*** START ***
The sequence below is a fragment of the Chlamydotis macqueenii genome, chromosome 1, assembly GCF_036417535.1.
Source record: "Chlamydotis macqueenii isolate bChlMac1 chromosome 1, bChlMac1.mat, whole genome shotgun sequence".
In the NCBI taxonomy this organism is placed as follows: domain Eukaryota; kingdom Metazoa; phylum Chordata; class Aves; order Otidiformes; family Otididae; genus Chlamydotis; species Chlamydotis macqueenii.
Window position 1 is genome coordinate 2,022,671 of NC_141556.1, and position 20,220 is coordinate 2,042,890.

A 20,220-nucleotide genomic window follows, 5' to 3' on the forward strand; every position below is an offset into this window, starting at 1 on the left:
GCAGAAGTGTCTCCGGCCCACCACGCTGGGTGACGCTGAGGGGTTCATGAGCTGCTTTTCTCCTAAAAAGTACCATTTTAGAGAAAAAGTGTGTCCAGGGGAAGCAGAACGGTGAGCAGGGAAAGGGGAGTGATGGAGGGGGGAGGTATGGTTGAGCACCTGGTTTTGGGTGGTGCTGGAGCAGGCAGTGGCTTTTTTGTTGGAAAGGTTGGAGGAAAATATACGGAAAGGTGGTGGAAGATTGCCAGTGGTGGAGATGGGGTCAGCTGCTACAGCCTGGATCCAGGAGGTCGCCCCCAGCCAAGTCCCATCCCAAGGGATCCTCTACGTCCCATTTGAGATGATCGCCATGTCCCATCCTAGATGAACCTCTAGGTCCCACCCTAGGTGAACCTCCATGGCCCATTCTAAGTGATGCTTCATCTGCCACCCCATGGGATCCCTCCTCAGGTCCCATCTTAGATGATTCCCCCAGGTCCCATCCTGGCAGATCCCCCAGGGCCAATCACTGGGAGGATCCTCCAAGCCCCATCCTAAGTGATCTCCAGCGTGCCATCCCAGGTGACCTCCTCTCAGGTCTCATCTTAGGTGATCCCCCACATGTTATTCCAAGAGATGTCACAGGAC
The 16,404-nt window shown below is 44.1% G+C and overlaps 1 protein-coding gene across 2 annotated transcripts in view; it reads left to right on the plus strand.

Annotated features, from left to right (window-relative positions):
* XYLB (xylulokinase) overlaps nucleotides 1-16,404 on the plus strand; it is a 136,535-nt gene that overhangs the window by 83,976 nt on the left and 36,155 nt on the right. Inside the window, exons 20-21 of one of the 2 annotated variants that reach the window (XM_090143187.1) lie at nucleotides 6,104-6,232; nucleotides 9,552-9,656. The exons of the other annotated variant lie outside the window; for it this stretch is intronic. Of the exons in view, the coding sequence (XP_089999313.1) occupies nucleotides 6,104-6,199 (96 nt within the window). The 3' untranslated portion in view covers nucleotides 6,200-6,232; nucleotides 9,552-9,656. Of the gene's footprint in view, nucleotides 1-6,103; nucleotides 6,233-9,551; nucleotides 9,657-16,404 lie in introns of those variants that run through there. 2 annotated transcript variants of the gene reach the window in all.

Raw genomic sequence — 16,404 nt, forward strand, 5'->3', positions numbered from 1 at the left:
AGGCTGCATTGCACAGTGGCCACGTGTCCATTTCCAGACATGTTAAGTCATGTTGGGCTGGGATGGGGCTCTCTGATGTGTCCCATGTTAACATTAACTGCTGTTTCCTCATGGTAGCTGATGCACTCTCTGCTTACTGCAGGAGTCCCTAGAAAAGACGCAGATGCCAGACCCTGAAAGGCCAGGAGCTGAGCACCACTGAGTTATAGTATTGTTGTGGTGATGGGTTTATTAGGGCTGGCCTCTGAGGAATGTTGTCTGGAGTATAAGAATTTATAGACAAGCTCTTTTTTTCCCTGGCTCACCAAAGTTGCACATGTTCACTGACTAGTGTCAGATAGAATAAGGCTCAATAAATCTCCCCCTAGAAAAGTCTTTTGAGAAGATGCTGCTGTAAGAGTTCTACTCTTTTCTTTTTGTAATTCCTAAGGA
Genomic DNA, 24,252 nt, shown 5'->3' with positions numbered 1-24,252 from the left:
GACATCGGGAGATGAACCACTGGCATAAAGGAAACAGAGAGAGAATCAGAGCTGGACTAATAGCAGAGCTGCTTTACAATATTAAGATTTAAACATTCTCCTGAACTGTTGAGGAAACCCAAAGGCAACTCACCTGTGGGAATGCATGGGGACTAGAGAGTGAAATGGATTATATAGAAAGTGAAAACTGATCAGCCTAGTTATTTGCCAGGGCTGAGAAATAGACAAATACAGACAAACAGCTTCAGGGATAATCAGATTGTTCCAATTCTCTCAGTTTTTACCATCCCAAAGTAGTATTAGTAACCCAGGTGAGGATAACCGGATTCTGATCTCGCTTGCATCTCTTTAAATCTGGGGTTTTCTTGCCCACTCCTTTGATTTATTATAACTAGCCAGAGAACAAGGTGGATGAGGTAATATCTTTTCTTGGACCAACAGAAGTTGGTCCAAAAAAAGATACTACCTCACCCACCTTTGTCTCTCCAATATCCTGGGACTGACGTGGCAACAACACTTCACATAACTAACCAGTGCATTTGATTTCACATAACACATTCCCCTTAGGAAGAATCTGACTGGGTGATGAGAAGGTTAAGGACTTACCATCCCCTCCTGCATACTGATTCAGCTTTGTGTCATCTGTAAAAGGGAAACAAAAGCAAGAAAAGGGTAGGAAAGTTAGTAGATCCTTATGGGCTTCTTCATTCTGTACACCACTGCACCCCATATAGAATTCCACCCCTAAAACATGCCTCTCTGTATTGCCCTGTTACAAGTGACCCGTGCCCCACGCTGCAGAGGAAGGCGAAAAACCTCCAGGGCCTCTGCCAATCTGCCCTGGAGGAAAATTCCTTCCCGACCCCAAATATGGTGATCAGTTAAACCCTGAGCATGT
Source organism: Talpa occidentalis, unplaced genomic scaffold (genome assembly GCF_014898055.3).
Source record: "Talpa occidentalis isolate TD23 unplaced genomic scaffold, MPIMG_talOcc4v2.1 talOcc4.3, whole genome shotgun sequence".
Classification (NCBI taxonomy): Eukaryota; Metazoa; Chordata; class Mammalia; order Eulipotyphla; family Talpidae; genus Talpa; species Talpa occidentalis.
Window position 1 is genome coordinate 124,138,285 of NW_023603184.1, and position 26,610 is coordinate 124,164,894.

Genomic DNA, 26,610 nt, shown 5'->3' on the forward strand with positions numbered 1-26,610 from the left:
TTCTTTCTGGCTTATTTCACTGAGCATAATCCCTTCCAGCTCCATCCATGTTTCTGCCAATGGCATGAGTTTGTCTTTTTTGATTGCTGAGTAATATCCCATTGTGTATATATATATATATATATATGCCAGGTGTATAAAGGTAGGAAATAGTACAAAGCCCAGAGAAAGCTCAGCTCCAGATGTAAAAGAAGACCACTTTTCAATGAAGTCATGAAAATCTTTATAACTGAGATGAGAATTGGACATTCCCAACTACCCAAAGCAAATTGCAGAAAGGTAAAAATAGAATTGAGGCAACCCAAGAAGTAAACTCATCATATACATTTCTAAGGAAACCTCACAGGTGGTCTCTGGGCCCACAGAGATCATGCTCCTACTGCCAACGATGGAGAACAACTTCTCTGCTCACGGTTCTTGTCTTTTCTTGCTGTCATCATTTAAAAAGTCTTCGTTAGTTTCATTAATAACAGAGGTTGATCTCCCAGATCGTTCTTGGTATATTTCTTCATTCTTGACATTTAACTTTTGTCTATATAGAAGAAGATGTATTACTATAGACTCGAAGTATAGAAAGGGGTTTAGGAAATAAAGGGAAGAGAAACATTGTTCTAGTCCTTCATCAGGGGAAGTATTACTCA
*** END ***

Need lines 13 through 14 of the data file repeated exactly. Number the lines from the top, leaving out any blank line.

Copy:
GACATCGGGAGATGAACCACTGGCATAAAGGAAACAGAGAGAGAATCAGAGCTGGACTAATAGCAGAGCTGCTTTACAATATTAAGATTTAAACATTCTCCTGAACTGTTGAGGAAACCCAAAGGCAACTCACCTGTGGGAATGCATGGGGACTAGAGAGTGAAATGGATTATATAGAAAGTGAAAACTGATCAGCCTAGTTATTTGCCAGGGCTGAGAAATAGACAAATACAGACAAACAGCTTCAGGGATAATCAGATTGTTCCAATTCTCTCAGTTTTTACCATCCCAAAGTAGTATTAGTAACCCAGGTGAGGATAACCGGATTCTGATCTCGCTTGCATCTCTTTAAATCTGGGGTTTTCTTGCCCACTCCTTTGATTTATTATAACTAGCCAGAGAACAAGGTGGATGAGGTAATATCTTTTCTTGGACCAACAGAAGTTGGTCCAAAAAAAGATACTACCTCACCCACCTTTGTCTCTCCAATATCCTGGGACTGACGTGGCAACAACACTTCACATAACTAACCAGTGCATTTGATTTCACATAACACATTCCCCTTAGGAAGAATCTGACTGGGTGATGAGAAGGTTAAGGACTTACCATCCCCTCCTGCATACTGATTCAGCTTTGTGTCATCTGTAAAAGGGAAACAAAAGCAAGAAAAGGGTAGGAAAGTTAGTAGATCCTTATGGGCTTCTTCATTCTGTACACCACTGCACCCCATATAGAATTCCACCCCTAAAACATGCCTCTCTGTATTGCCCTGTTACAAGTGACCCGTGCCCCACGCTGCAGAGGAAGGCGAAAAACCTCCAGGGCCTCTGCCAATCTGCCCTGGAGGAAAATTCCTTCCCGACCCCAAATATGGTGATCAGTTAAACCCTGAGCATGT
Source organism: Talpa occidentalis, unplaced genomic scaffold (genome assembly GCF_014898055.3).